Carbon monoxide (CO) is a colorless and odorless gas found in the fumes of carbon-containing fuels. These can include gasoline, coal, and wood.
The incomplete burning of carbon-containing fuels like charcoal, kerosene, propane, oil, and natural gas produces CO. Carbon monoxide is less dense than air, which means it will rise like a bubble once present and flow from an enclosed space to the open air. But how long will it take to dissipate into the air?
The time it takes for CO to leave the air in an enclosed space will depend on how much fresh air is flowing through. In the human body, the half-life of the gas is about five hours. You can also roughly translate it to a half-life of about five hours for a well-ventilated room.
Understand that by half-life, it means that after a specific amount of time, half of the CO will dissipate and half of the remainder will spread out after another five hours. So, depending on how much CO is in an enclosed space, it can take a minimum of five hours to a day or two to dissipate.
Last night #DCsBravest encountered a 4 story apartment building with dangerous levels of Carbon Monoxide. There were no C0 alarms. The alert was raised by an ill resident who was diagnosed with CO exposure. This near miss reaffirms the need for everyone to have working CO alarms. pic.twitter.com/fWgBmVxtFE
— DC Fire and EMS (@dcfireems) January 31, 2021
Can opening windows reduce carbon monoxide?
Opening the windows is often a recommended step that you can use to get rid of carbon monoxide from your house. Ideally, it is sufficient to create a draft of airflows.
While fresh air will rush in, the air flowing out of the window must exceed the air movement into the room to eliminate the CO.
What to do if there is carbon monoxide in your house
If you have installed a carbon monoxide detector and the device detects the presence of the gas in your home, the following is what you should do in order:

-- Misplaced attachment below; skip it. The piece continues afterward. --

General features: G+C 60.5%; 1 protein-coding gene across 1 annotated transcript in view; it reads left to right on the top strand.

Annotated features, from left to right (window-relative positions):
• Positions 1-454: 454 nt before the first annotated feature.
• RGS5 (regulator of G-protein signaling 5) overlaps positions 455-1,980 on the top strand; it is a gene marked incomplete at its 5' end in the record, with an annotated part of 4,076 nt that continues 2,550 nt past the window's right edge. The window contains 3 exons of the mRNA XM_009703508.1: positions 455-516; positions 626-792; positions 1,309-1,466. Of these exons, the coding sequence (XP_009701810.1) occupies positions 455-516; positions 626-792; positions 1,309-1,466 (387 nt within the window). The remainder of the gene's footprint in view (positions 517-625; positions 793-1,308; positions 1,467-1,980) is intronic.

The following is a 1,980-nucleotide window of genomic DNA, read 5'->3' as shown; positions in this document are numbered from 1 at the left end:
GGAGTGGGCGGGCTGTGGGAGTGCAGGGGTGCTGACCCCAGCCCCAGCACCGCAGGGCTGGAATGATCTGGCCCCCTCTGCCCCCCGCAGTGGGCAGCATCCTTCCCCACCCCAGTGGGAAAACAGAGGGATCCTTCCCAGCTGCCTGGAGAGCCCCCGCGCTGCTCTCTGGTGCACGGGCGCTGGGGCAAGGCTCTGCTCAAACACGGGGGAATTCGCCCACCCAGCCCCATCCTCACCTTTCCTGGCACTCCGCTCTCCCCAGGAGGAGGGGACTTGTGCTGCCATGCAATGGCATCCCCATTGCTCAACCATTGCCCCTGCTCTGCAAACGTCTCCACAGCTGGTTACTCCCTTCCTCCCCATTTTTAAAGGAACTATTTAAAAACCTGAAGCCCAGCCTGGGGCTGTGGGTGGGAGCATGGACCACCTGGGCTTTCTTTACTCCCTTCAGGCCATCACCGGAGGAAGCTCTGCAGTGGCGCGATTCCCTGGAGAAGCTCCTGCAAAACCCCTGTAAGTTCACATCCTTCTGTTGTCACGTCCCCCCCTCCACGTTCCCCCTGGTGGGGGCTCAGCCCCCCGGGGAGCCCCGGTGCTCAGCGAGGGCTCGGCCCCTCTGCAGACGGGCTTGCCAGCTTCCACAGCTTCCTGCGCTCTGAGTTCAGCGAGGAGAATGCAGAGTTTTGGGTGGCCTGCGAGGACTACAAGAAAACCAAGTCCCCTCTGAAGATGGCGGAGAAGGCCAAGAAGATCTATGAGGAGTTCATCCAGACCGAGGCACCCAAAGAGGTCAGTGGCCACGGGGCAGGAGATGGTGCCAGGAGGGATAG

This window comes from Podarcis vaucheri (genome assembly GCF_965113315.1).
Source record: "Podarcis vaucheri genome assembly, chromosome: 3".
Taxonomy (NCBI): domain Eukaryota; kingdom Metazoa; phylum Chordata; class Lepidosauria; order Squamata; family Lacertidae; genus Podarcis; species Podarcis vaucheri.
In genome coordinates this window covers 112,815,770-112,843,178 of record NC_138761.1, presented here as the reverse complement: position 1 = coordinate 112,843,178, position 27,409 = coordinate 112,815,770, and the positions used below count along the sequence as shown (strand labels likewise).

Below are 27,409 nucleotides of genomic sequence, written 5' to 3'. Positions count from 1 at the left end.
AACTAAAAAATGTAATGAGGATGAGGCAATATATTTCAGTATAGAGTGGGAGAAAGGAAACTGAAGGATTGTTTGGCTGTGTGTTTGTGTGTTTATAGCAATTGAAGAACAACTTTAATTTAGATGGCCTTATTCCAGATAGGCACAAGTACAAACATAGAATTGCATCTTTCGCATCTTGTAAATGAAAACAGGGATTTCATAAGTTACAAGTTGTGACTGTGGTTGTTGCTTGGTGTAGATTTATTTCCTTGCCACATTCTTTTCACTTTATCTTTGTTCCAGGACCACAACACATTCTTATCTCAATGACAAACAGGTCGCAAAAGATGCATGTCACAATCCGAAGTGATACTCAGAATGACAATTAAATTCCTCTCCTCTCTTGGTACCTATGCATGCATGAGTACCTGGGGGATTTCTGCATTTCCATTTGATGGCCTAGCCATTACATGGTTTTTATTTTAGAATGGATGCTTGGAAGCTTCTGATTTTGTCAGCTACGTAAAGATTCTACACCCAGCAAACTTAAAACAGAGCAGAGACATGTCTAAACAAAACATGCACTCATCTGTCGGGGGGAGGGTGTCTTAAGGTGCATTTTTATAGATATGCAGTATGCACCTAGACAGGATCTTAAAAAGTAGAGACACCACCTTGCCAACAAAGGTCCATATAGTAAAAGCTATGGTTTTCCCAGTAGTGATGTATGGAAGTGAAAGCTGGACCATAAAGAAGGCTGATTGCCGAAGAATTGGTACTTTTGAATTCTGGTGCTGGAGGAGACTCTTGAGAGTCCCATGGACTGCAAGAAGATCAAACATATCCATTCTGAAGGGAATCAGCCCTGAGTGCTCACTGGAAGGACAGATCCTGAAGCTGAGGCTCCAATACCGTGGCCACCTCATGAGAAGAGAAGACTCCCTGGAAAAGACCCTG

1. Move to fresh air immediately
Carbon monoxide is a toxic gas that might lead to death if inhaled. When you detect it in your home, consider moving to fresh air. That can include going outdoors or opening the door or window. Ensure that everybody in your home is in the fresh air and avoid re-entering the premises until the gas dissipates or you have aired out the room.
2. Call your local fire department
Your local fire department will help you to air out the room. Once they complete the necessary steps, they will let you know when to go back to the house.
Rain or shine, it’s smoke alarm time. We visited 142 homes Saturday installing free smoke alarms and carbon monoxide detectors, as well as handed out masks in neighborhoods on Mercy Drive. pic.twitter.com/0aFumzW6lE
— Orlando Fire Dept (@OrlandoFireDept) January 24, 2021
3. Investigate the source(s) of the carbon monoxide
Your next step is to determine the source of the gas. These can include:
- Wood-burning stoves
- Charcoal or gas grilles
- Vehicle running in an attached garage
- Portable fuel-burning space heater
Understand that artificial heating is a significant contributor to carbon monoxide in a home. Also, CO is more common among older furnaces, HVAC systems, and gas water heaters that you have not vented well.
How to test for carbon monoxide
It is almost impossible to detect carbon monoxide in a home. However, the best way of testing for the gas is to install a carbon monoxide detector. If you do not have the device, here is how you can determine the presence of the gas in your home:
- Check for condensation – Excessive condensation in a room where you have installed your appliances indicates that CO may be present.
- Check gas cooker flames – If you are using a gas cooker, you will see orange or yellow-colored flames instead of the vibrant blue ones. That indicates the presence of CO.
- Check the pilot light – If the pilot light blows out frequently, it is a notice of possible high levels of CO.
Also, check for yellow-brown stains on or around fuel appliances. If present, CO levels are high. However, a more reliable way of testing for the gas is to install a CO detector as it will beep when it detects dangerous CO levels.
Alternatively, use an indoor air quality monitor or combustion analyzer to ensure the ratio of CO to oxygen remains within a safe range.
In a recent article, we explained the proper placement of a CO detector to ensure that it detects CO and doesn’t have false positives.
Carbon monoxide is a colorless and odorless gas that is toxic to humans. Once produced because of the incomplete burning of carbon-containing fuels like charcoal, kerosene, propane, and oil, it will take at least five hours to dissipate. You can detect the presence of CO in your home by installing a carbon monoxide detector. Also, use a combustion analyzer to ensure the ratio of CO to oxygen remains within a safe range.